At the height of the Cold War, the world holds its breath when a Soviet submarine armed with nuclear missiles goes missing in the Pacific. On board the vessel, the battle-tested captain (Ed Harris) and a rogue KGB agent (David Duchovny) are waging a life-and-death game of cat and mouse. With enemy forces closing in and time running out, the captain fights to keep control with nuclear Armageddon hanging in the balance.
Loosely based on the true events of the K129 Submarine disaster, Phantom looks and feels like a very well made television production. What sets it apart from such productions is the casting and some rock solid performances from Ed Harris, David Duchovny and William Fitchner. Not quite reaching the heights of such submarine classics like Das Boot or Crimson Tide (both sit on my favourite’s shelf in my collection), Phantom does keep its pace throughout its 97 minute runtime. The only criticism I would say is the rather cliché finale which does spoil a rather good thriller.
Phantom is presented on a BD-50 with a 1080/24p MPEG-AVC codec that preserves its 2.35:1 original aspect ratio. Filmed with Red Epic lenses, Phantom has an overall digital look to it which makes it look more like a Television production rather than a feature film. There is virtually no grain throughout the feature and detail is razor sharp. It almost compares to raw ungraded footage in all honesty in some scenes. There was digital noise observed in the darker scenes (and especially the underwater shots) but this was minimal and didn’t distract from the overall picture. Colour reproduction seemed good but the overall colour palette is quite plain and tends to have a pale golden / yellow tint during the scenes set aboard the submarine, which takes up a majority of the film. Despite the flaws I detailed above, it’s worth noting that this is due to source material and not as a result of the disc transfer itself which by all accounts, is pretty solid in terms of picture quality.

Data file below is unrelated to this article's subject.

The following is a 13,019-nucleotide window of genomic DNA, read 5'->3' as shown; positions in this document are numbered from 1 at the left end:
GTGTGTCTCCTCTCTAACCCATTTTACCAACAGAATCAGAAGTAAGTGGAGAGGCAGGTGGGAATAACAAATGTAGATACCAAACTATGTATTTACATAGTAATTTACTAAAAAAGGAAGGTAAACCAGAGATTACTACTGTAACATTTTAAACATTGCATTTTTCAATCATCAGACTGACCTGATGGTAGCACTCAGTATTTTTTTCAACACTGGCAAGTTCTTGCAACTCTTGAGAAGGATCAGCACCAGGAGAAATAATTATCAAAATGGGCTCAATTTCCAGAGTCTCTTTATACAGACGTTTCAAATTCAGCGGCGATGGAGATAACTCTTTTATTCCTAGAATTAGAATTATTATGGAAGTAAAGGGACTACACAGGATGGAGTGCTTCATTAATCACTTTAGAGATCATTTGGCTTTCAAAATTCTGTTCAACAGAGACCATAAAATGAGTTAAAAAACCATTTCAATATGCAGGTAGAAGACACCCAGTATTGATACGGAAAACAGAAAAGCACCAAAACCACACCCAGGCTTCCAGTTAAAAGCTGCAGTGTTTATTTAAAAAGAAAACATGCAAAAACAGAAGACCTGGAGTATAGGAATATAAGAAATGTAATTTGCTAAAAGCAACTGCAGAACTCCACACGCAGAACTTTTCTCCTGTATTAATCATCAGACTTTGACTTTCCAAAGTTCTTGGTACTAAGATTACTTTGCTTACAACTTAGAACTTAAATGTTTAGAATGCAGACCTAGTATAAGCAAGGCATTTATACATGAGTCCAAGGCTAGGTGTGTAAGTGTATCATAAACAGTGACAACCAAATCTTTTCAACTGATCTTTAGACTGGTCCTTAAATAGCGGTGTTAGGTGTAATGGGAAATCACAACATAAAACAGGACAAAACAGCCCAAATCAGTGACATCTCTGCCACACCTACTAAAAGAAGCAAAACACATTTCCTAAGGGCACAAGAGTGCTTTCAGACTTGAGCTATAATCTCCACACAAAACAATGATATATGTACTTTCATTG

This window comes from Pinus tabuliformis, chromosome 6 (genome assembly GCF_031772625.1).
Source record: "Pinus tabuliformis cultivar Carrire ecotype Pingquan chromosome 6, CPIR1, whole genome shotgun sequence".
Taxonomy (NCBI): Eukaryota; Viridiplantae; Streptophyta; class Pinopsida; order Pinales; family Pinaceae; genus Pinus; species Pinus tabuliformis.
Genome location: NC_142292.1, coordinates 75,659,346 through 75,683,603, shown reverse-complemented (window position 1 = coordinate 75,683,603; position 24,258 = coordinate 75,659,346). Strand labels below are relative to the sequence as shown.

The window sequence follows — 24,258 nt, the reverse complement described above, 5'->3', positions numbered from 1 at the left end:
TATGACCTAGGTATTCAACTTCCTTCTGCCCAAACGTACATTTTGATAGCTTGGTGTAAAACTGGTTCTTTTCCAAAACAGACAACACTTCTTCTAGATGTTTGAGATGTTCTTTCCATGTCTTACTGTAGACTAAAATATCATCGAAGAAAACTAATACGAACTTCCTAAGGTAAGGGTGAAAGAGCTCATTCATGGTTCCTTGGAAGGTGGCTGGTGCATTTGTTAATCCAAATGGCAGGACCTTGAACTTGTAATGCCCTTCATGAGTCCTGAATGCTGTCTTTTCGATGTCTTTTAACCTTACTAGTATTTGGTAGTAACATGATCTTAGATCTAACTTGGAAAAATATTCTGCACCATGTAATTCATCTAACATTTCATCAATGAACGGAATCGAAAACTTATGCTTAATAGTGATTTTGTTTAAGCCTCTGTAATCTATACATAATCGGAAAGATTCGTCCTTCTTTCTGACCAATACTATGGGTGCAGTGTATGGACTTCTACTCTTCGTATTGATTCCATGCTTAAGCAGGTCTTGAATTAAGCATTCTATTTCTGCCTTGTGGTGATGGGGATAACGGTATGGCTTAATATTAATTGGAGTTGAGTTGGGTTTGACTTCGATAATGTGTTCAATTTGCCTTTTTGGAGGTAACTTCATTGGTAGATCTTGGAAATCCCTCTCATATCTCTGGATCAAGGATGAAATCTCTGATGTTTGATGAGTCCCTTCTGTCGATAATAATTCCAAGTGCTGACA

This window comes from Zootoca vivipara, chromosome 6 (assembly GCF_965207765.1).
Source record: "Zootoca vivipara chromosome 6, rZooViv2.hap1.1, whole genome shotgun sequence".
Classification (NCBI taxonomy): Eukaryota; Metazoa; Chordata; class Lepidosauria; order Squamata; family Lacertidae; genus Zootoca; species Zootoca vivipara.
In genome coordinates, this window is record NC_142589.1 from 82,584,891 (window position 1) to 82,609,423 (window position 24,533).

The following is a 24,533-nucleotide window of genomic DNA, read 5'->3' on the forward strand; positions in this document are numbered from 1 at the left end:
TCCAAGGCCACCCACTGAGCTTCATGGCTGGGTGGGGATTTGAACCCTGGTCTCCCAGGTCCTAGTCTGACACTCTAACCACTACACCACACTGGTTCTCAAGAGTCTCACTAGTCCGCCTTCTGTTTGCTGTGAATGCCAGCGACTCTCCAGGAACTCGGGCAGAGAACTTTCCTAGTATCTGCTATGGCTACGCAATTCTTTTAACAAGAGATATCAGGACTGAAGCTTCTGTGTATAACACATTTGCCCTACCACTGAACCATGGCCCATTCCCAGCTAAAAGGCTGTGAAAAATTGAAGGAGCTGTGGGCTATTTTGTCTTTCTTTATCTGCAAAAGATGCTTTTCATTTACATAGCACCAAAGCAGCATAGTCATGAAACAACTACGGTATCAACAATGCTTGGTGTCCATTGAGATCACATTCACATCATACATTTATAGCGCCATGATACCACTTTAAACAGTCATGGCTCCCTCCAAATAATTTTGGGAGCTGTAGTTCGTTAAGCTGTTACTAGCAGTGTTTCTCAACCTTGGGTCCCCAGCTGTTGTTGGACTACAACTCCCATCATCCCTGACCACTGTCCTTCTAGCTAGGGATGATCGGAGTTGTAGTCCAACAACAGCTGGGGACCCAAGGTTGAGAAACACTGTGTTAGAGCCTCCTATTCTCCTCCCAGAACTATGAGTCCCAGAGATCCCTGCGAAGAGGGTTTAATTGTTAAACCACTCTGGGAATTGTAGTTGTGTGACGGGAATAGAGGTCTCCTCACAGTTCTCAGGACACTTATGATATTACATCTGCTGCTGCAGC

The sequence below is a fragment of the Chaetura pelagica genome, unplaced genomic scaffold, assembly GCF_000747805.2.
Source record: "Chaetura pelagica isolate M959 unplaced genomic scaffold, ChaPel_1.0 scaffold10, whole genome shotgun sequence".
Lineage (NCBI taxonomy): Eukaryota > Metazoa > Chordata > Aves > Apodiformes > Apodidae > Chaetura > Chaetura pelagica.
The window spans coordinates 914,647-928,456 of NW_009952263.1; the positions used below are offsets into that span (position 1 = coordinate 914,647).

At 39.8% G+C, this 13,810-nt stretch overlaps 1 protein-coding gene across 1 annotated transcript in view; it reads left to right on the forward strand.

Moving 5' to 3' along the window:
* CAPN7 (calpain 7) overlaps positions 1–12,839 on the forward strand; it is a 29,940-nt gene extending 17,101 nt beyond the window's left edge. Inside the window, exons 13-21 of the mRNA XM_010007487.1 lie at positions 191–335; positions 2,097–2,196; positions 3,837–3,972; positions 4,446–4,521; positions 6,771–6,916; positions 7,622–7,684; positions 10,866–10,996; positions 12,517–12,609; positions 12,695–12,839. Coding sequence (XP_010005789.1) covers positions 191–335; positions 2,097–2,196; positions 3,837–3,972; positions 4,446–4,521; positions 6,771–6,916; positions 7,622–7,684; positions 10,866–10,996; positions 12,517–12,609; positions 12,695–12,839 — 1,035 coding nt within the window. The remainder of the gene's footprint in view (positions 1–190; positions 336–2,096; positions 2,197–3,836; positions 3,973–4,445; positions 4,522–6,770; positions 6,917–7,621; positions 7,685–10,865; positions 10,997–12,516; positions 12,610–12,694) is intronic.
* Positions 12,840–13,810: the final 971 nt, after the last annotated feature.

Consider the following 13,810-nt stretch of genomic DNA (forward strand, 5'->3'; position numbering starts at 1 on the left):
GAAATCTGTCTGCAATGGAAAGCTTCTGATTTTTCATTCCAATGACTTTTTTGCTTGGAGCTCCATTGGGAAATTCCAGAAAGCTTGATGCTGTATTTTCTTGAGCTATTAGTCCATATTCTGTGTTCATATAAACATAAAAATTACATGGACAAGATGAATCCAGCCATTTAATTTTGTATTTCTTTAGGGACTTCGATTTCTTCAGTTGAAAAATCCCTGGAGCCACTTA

Phantom is presented on Blu-ray with two audio tracks. English DTS-MA 5.1 and LPCM 2.0. whilst the 2.0 track is a fold down of the original 5.1 mix, the DTS-MA 5.1 track was selected for the review. Even though Phantom does have a low budget feel, the audio mix was impressive! There was a great atmosphere throughout the film and every discrete sound effect like the hull creaking under pressure and background steam valves could be heard in detail. There was a great use of the surround speakers as well. LFE was nicely applied when required. One particular scene that stood out was the crush depth scene. It doesn’t quite match what the bigger budget films like Crimson Tide and Das Boot reach but it certainly does impress. The disc does not come with any subtitles.
Facing the Apocalypse (13m07s): A brief look at the making of Phantom that features behinds the scenes footage and interviews with the cast and crew. Presented in High Definition
The Real Phantom (6m03s): A brief look at the true life story that inspired Phantom. Presented in High Definition
Jeff Rona – Scoring Phantom (2m57s): A very short look at composer Jeff Rona on set getting inspiration and on stage scoring Phantom. Presented in High Definition
An Ocean Away (2m48s): The music video that accompanies the feature film. Presented in High Definition
Trailer (1m26s): The film’s theatrical trailer. Presented in High Definition
Overall, Phantom is a well made film, despite the finale. Tense and gripping, It features some great performances from the lead cast and doesn’t outstay it’s welcome. Fans of war films should find this entertaining. Whilst the PQ is a bit of a mixed bag (mainly due to source material), the audio mix is the highlight of the disc and certainly packs a punch. The small selection of bonus features rounds the disc off nicely but a bit more info on the true life story would have been nice.